This map shows you the vacant lots in NYC that were sold by the city for $1

Posted On Mon, March 12, 2018 By

Posted On Mon, March 12, 2018 By In maps, Policy

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If you live in New York City, and you’re hoping to own–or trying to buy–property, you might not want to hear about vacant lots being given away for $1. But this is really a thing: An interesting little map courtesy of the One Dollar Lots project by 596 acres shows us where in New York City, according to Untapped Cities, city-owned lots of land have been sold to developers for $1 since the current mayor took office in January 2014. These $1 deals often happen as token transactions as part of a development incentive for prospective buyers, who will eventually need to prove they possess plans and the means to carry out their vision.

596 Acres, one dollar maps,
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Although some of this land has reportedly been purchased by organizations doing community-oriented work like creating shelters for vulnerable populations or building homes for very low-income people, other lots have been spoken for by developers who are building market-rate apartments.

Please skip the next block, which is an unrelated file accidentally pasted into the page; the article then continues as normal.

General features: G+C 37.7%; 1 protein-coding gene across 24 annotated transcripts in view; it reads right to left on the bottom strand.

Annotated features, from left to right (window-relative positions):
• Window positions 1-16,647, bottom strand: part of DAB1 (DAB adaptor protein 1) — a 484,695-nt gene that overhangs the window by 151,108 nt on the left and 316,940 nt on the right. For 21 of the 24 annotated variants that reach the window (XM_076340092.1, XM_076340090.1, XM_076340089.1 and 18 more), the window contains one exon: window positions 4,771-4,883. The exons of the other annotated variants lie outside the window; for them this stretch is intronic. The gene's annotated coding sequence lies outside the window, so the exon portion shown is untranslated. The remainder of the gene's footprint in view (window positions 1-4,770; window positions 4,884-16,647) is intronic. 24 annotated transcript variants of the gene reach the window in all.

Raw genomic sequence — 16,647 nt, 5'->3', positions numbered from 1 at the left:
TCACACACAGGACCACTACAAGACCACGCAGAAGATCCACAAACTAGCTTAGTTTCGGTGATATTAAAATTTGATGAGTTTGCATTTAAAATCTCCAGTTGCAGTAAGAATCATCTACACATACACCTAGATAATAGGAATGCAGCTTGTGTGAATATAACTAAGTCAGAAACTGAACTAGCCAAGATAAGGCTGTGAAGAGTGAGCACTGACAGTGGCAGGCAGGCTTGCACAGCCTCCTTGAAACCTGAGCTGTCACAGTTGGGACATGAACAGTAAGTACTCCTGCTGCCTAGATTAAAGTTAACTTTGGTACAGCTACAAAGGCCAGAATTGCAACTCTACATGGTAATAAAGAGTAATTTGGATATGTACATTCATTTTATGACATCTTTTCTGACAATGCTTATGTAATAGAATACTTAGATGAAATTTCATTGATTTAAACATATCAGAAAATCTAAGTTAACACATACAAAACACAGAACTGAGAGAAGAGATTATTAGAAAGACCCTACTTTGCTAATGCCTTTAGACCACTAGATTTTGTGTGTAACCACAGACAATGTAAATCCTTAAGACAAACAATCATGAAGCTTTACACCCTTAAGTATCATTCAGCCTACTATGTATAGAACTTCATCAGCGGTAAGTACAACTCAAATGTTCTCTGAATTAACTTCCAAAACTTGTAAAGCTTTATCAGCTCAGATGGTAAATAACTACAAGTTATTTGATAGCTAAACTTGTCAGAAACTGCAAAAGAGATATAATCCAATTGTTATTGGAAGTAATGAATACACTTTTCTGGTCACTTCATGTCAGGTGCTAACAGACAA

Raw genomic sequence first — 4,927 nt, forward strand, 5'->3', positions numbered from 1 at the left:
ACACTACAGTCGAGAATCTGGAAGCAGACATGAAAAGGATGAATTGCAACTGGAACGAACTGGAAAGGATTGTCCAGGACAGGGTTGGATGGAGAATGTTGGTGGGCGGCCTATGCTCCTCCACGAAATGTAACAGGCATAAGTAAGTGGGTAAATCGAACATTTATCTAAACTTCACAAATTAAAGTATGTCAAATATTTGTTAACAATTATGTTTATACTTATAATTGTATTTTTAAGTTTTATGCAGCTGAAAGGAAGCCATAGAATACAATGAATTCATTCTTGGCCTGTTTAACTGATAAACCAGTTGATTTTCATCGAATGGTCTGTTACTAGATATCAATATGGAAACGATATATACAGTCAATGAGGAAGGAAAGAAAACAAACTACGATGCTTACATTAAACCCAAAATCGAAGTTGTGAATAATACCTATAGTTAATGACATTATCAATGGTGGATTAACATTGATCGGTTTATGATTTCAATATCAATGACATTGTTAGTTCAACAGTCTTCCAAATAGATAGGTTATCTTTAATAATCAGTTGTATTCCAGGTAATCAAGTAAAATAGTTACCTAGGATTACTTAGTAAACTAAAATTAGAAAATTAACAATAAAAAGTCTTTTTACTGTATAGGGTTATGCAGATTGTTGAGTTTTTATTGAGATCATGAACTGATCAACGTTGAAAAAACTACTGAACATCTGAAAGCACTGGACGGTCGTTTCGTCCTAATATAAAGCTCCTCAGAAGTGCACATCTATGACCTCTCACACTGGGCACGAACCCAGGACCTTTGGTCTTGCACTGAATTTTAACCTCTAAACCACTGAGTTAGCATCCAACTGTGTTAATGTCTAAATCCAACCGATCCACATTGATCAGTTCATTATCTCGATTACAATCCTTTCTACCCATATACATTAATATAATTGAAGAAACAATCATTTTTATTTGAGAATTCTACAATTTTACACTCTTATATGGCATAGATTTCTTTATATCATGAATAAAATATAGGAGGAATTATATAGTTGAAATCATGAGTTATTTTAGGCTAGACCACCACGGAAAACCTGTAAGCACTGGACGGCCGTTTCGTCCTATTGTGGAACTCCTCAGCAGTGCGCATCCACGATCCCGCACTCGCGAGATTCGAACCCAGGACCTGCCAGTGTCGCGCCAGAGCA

To view the details of each sale on the map, click the color-coded dots–the colors indicate whether the lots were bought by a for-profit or a non-profit developer. 596 Acres also provides links to contact info for local council members by clicking on the “City Council District” link. The sections titled “Housing Restrictions” and “Community District Income” also provide information that may help determine how useful the sale may be to local residents.

596 Acres, one dollar maps,
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According to the website, of the 202 city-owned lots shown on the map—–41 of which are have not yet closed– only one has become permanently affordable housing. The organization mentions that these sales are happening without input from the communities most impacted by the transactions, i.e. local residents. Their purpose in creating the map, then, is to provide local residents with information about sales that might impact their neighborhood, and to provide an opportunity to ponder what some effective uses of cheap public land might be.

[Via Untapped]


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